I will never forget the drunk dude who approached me at a dive bar the night of my dad’s funeral and told me how his mom had passed from cancer a year before, who embraced me like I was his brother and said that it was going to be okay. This man was a complete stranger who in other circumstances would’ve been giving my friends and I the stink eye.
Or how about the random lady at the yacht club the night my dad died, when my buddy invited me out so I wouldn’t be alone? She hugged me like I was her own son after telling me how her husband had died of liver cancer seven months earlier – they had four kids in college.
Or how about my Aunt Margaret, who took such good care of my mom, taking almost a month out of her life to stay at the house and dealing with a nightmare rental car corporation that tried to charge her $5,000 to change her drop-off location in the bargain?
Or how about the way my Aunt Louise cooked huge pots of minestrone soup for all the tired family members who were coming and going the last week of dad’s life? Home-cooked minestrone. That is delicious.
Or how about the way my Uncle Chris kept our fridge stocked with beer? Always 805, the good stuff.
Or how about the way my nieces kept wanting to play hide and seek even after the grownups were ready to head home from the wake, because “the sadness [was] in the house?”
Or how about all the people I had never met or couldn’t remember, who came up to me before and after the funeral to tell me stories about my dad, and immediately treated me like we, too, were dear, old friends?
It helped. All of it. That’s the point. Death gives us a glue that cannot be found anywhere else and cannot be undone. In a way, it makes those relationships bulletproof. You do not understand the thing that is bringing you together. But goddamn, does it force you to open your eyes to the light in that other person.
Love is a father
Holding tight to your hand.
Love is the losses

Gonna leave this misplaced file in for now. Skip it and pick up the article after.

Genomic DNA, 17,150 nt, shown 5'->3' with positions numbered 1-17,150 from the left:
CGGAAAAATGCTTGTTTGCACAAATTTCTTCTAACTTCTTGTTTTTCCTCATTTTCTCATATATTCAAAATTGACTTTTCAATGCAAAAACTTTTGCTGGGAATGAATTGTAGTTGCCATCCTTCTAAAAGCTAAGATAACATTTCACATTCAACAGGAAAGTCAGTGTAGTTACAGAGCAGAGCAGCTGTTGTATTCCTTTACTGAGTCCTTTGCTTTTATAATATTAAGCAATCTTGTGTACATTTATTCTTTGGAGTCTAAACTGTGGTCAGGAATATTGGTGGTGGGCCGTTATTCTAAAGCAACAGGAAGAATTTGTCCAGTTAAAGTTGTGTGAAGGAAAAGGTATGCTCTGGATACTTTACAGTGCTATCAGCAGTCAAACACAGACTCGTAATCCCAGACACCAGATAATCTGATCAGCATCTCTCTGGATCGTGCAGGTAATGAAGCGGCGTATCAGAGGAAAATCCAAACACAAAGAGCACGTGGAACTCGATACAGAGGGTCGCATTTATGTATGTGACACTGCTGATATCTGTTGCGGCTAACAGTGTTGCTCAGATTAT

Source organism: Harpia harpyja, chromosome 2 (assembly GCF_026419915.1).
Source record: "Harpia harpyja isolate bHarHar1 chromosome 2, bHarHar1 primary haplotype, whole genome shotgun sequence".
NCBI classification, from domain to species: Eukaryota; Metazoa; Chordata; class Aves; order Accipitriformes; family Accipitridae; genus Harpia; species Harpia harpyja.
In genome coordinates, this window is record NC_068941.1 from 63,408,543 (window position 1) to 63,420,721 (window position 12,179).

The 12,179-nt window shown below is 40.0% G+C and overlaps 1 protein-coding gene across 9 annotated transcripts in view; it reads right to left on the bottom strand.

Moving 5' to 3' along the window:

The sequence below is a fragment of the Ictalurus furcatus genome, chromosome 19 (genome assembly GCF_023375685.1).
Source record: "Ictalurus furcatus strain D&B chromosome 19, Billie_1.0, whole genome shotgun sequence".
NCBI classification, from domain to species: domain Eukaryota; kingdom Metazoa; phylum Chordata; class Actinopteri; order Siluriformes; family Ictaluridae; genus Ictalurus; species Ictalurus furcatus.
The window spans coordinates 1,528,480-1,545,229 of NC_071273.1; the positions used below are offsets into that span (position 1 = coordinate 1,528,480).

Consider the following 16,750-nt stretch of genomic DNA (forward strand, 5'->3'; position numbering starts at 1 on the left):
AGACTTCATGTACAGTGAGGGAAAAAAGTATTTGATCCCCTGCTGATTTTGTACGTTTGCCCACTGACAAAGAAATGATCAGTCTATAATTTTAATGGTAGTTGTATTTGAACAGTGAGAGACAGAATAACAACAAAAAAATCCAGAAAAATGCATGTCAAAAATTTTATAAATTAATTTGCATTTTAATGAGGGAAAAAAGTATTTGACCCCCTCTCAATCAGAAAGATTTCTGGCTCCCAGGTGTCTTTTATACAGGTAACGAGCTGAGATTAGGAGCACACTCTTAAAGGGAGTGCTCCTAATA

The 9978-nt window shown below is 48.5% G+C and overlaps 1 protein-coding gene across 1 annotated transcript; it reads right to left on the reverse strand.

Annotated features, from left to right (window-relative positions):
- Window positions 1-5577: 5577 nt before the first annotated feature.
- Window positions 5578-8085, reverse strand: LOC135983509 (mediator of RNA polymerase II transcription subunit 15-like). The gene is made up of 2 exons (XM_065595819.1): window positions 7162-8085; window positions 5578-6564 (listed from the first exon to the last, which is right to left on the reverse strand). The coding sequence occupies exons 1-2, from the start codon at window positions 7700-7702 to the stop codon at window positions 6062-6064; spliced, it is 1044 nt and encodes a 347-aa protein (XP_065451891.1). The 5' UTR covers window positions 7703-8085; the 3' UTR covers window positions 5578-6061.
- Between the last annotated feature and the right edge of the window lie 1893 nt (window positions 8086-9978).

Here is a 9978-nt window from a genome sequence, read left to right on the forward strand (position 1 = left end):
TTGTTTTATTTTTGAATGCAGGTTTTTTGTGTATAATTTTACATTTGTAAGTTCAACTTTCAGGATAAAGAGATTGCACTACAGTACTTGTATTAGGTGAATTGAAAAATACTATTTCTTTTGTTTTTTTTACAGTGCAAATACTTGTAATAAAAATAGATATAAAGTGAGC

That you never planned.
Love is the laughter
Drifting from the yard.
Love is the gatherings
When times grow hard.
Love is the cradle
That swayed you to sleep.
Love is the bedside
Where your family weeps.
Love is a close race
Down buttered corn.
Love is the embrace
When voices grow worn.
Love is a treasure
That crossed half the world.
Love is a note
Wrought from misspelled words.
Love is the piece
Of the Endless we scrape.
Love is a bus
When no one is awake.
Love is the first light
That makes way for dawn.
Love is what remains
When all else is gone.
“It is possible I already had some presentiment of my future.”
The moment I read those words, as I sat on the deck of my college house cracking open my first copy of The Shadow of the Torturer the summer after sophomore year back in 2006, I knew in my gut and in my heart this cat could never be put back in the bag. Gene Wolfe’s monumental Solar Cycle was already old then – it was originally published in the 1980’s – and Mr. Wolfe had been on my radar since I was a kid, when I saw the below illustration of the Alzabo in Wayne Douglas Barlow’s Barlow’s Guide to Fantasy. But I knew from the instant I opened the first volume of Book of the New Sun that I would never read another work like it, or come to know through his words another author like Gene Wolfe.
So much digital ink has been spilled over the years attempting to interpret Wolfe’s dense and mind-boggling opus that I will spare spilling more of it here. To the uninitiated, Book of the New Sun is the fictional autobiography of the supreme ruler of an Earth (stylized as “Urth”) so far in the future that the sun is dying. The hero of the story is Severian, and the prose acts as his personal confession booth for his long and zig-zagging path from lowly orphaned torturer tasked with murdering the political enemies of his government, to traveling headsman famed for his mercury-veined executioner’s sword, to short-lived stage-actor, to war hero, and eventually, savior of all mankind.
Needless to say, Severian is not always a good man… much less an honest narrator. He’s an asshole. He hand-waves away any number of violent crimes (sometimes without even an attempted justification). He lies to the reader about a ton of shit, and portrays himself as the best thing since sliced Lembas bread in pretty much every situation he retells. He uses big words and obscure words and words that have been retired from the English language altogether for no goddamned reason other than to confuse and derail you. He leaves out important details of events, and leaves it up to you to read between the lines (or rather, reread between them) and find out what is really going on.
Yes, he was written this way on purpose, although that purpose changes depending on who you ask.
To me, aside from being a complex and deeply flawed character, Severian is a masterful exercise in the age-old idiom that “the villain is just the hero of the other side;” he is a clever deconstruction of the “Chosen One” archetype, a self-confessed bad man who ultimately turns it around, though his redemption is far from total, and comes at a high cost to those around him.